Vulture 2 rocket motor heater a non-sizzling success
LOHAN keeps things safely toasty at 28,000m
The Low Orbit Helium Assisted Navigator (LOHAN) team is toasting a toasty success today after reviewing the data from our recent Judy test flight, which carried the rocket motor heater rig designed to stop our Vulture 2 spaceplane's mighty thruster from catching a nasty cold.
Here's the data in question, captured as Judy rose to a heady 27,986m:
We'll come back to this lovingly hand-crafted graphic in a minute, but first up let's have a recap on the epic motor toaster saga. Our concern was that as our aircraft rose majestically heavenwards under the fantastical flying truss launch structure, its unprotected Cesaroni 54mm 3-grain motor would catch its death.
Ammonium perchlorate composite propellant (APCP), although it's guaranteed down to -5°C, doesn't much like the cold, and will not fire if it freezes, as low-temperature tests in our Rocketry Experimental High Altitude Barosimulator (REHAB) hypobaric chamber proved.
To launch a pre-emptive strike on the problem, we laid our hands on a space-grade Polyimide Thermofoil flexible heater:
The heater's effective area is 300.257 cm2, and its resistance is 64Ω. At 12V it draws 0.1875A and pumps out 2.24W, which translates to a watt density of 0.0078W/cm2. Not much, but ground tests showed that when hooked up to a 1300mAh Lithium Polymer (LiPo) battery (11.1V nominal), and insulated with space blanket and some whopping heatshrink, it was capable of maintaining the internal case temperature at around 5°C above ambient.
Here's the heater wrapped round the motor...
...and here's the complete set-up, complete with a 12V aquarium thermostat:
The thermostat was acquired to address another potential problem: that in the absence of air at altitude, the heater might actually melt down. Accordingly, we needed something to cut the power down if things got a little too hot for comfort.
In the end, it was a case of suck it and see, and here's the motor mounted atop the Judy payload:
The LiPo sat inside the styrofoam box with this bit of kit, a temperature logger with external probe.
While the heater temperature is monitored by a 10kΩ thermistor taped straight to the thermofoil and connected to the thermostat, we taped the logger probe inside the motor case and packed the whole thing tightly with (fireproof) nylon wadding, to simulate the presence of the motor APCP reload.
For the test flight, the thermostat was set to cut the juice at 50°C, as indicated by the thermistor, and reconnect when the temperature fell by 2°C.
Taking a shufti at the graph above, one thing is immediately apparent: that there's evidently a disparity between the temperature recorded by the thermistor and that inside the case.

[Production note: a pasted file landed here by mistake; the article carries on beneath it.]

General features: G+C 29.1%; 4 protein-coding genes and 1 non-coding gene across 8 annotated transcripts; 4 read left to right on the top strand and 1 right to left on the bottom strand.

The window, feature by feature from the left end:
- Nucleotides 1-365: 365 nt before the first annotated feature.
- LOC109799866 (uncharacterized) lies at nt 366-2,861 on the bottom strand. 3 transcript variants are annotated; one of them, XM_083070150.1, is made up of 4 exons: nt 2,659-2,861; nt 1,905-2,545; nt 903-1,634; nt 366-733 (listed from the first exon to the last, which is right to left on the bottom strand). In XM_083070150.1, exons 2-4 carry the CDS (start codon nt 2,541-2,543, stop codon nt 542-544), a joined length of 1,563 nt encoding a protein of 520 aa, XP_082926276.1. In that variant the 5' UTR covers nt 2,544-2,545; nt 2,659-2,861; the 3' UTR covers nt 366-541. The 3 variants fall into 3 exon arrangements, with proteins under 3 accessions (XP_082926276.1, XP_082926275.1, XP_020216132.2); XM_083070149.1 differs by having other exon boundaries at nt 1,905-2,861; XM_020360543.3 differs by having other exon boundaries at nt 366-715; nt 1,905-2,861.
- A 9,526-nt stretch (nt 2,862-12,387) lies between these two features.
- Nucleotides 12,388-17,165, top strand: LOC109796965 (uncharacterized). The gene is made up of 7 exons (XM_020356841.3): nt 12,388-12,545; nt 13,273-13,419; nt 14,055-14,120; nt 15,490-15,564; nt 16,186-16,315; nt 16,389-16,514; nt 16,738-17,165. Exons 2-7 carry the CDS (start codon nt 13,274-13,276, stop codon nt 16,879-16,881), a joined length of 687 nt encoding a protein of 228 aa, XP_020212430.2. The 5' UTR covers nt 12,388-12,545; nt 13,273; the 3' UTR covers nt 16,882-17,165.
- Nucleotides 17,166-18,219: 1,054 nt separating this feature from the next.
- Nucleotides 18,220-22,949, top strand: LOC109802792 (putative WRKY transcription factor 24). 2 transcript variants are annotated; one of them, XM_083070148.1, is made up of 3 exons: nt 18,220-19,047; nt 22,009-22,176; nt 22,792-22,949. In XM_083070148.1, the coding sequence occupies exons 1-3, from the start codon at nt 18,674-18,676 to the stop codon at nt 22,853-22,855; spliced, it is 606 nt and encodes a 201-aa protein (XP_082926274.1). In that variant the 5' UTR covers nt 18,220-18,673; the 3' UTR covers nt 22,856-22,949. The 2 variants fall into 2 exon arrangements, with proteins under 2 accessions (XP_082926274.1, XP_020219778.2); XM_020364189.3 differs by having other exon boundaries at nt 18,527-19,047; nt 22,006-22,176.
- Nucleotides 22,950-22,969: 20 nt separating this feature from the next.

The first dip in temperature, down to 11.1°C, presumably started when the thermistor recorded 50°C, and the thermostat cut the power. When the heater kicked back in at this lowest point, the internal temperature rose to a truly spectacular 11.6°C, at a time when the external ambient temperature was between -50 to -60°C.
This confirms our suspicion that with nowhere for the heat to go, the toaster without thermostatic supervision will just pump up the volume until it melts down.
Regarding that first dip in temperature, we've concluded that it's probably worth turning the thermostat cut-off temperature up to 70°C - 80°C, which we'd hope would keep the internal case temperature well above -5°C.
That aside, this is a good result, and now that we've shown all our efforts were not in vain, we can turn our attention back to the thorny issue of how to couple the Vulture 2 to the thermostat/battery pack.
LOHAN regulars will recall we've still haven't cracked this one, despite plenty of reader input. Since the moment has now arrived for a hot coupling, your final suggestions are welcome. ®
More from the lovely LOHAN:
- You can find full LOHAN coverage right here.
- If you're new to LOHAN, seek out our mission summary for enlightenment.
- There are photos our our magnificent Vulture 2 spaceplane here, and detailed structural plans here.
- For your further viewing pleasure, we have all our photographic material stored on Flickr.
- Our LOHAN and Paper Aircraft Released Into Space (PARIS) videos live on YouTube.
- We sometimes indulge in light consensual tweeting, as you can see here.